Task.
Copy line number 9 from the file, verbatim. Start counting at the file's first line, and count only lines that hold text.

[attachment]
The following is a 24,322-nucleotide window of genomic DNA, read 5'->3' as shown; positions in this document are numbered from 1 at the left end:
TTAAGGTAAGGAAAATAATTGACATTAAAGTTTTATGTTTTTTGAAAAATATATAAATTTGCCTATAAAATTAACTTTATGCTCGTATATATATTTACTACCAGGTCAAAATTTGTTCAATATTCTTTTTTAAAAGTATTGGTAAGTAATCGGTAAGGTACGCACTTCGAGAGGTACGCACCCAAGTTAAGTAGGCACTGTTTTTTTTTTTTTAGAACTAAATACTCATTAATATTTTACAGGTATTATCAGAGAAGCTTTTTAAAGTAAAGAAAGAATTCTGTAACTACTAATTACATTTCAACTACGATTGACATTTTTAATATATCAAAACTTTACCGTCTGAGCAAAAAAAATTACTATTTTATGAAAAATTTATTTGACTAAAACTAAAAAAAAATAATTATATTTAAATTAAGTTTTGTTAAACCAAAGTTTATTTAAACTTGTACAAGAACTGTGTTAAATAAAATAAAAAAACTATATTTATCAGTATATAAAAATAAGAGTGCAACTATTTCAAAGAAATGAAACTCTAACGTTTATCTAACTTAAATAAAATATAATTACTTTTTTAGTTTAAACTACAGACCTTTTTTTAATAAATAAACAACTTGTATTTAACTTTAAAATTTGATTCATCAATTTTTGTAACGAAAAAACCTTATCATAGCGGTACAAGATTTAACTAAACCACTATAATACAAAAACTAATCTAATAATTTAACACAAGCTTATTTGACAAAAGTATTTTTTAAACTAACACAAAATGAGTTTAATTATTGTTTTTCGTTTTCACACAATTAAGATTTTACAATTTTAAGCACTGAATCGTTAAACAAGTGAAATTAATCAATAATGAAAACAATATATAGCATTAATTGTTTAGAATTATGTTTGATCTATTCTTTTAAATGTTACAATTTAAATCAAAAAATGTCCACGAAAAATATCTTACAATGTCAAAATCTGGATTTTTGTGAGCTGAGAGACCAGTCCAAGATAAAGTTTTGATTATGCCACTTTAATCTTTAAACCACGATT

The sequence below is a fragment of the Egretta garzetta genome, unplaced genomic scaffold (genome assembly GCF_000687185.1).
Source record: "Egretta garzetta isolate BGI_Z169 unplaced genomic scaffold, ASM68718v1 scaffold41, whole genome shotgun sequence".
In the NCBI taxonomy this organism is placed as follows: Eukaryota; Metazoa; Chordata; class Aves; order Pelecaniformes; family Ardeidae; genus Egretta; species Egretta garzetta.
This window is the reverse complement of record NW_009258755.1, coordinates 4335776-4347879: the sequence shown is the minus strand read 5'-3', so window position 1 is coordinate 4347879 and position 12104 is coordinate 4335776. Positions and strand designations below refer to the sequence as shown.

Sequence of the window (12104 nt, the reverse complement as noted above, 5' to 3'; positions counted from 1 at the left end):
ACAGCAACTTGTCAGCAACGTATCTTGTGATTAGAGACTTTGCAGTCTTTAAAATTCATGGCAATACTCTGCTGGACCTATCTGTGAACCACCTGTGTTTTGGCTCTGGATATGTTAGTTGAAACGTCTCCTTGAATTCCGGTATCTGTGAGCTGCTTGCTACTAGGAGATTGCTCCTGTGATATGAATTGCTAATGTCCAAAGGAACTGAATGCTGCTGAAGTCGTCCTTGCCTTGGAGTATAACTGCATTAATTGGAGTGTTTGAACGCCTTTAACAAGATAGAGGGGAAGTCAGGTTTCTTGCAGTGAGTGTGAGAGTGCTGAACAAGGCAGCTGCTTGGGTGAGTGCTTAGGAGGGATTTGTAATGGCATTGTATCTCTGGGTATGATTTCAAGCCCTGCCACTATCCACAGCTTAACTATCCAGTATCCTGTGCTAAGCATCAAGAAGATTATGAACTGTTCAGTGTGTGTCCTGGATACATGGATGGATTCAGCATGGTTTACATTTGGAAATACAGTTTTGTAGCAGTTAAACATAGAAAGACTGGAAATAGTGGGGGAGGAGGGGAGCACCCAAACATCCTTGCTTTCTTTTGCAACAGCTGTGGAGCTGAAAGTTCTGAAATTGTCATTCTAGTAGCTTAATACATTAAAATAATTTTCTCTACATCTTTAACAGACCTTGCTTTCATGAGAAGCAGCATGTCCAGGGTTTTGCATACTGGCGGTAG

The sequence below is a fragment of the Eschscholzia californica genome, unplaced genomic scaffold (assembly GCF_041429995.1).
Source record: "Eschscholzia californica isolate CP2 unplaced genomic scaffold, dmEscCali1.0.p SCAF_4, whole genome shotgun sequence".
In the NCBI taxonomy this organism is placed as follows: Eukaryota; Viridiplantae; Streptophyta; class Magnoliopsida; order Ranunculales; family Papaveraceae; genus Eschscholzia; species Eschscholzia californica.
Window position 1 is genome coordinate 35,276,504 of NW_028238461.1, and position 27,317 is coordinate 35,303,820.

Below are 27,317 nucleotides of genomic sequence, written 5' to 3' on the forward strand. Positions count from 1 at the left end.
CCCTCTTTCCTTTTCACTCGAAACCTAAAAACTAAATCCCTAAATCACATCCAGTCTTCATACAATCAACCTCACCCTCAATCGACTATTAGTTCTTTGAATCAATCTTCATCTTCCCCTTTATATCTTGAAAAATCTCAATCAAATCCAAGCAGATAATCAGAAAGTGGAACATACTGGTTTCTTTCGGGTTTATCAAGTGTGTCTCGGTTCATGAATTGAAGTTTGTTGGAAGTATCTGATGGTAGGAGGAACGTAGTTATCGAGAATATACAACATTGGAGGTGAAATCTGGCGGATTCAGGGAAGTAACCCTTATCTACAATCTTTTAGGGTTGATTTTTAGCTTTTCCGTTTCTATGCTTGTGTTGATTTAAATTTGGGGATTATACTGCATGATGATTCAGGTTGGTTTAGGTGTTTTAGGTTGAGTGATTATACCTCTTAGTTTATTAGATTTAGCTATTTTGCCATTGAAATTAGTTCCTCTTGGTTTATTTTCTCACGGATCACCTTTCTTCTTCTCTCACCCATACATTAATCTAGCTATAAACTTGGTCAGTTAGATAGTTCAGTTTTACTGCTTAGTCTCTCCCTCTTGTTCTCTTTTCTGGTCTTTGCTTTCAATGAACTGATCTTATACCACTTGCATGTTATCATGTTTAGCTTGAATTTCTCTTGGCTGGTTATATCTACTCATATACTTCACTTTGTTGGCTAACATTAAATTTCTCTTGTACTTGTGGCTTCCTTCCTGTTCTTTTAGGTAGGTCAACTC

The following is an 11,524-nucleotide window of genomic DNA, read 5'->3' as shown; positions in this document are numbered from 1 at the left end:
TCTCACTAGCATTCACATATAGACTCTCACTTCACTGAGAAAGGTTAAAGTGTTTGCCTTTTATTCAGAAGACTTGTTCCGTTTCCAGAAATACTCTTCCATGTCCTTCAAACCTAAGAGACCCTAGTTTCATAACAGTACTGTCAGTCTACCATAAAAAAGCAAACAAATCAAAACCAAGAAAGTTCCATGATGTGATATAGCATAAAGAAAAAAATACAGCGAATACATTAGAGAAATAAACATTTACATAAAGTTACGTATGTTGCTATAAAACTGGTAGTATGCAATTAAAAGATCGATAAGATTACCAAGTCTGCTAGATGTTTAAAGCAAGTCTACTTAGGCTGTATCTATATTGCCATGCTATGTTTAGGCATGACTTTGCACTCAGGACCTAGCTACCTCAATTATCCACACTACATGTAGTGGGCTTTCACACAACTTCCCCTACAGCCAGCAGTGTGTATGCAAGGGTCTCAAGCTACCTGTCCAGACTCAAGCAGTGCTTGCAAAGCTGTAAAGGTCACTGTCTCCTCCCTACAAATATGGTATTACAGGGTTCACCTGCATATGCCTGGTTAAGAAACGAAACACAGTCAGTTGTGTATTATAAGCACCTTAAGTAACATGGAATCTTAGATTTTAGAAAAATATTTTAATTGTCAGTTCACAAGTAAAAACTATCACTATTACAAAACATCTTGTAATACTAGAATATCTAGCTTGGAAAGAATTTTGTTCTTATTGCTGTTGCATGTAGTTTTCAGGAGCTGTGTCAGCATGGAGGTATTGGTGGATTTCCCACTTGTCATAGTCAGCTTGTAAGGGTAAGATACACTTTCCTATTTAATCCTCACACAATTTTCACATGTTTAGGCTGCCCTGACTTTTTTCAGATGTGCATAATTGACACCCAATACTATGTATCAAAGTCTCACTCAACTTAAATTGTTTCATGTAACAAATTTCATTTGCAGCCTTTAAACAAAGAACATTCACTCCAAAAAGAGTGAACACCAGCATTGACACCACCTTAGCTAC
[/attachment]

The sequence below is a fragment of the Eschscholzia californica genome, unplaced genomic scaffold (assembly GCF_041429995.1).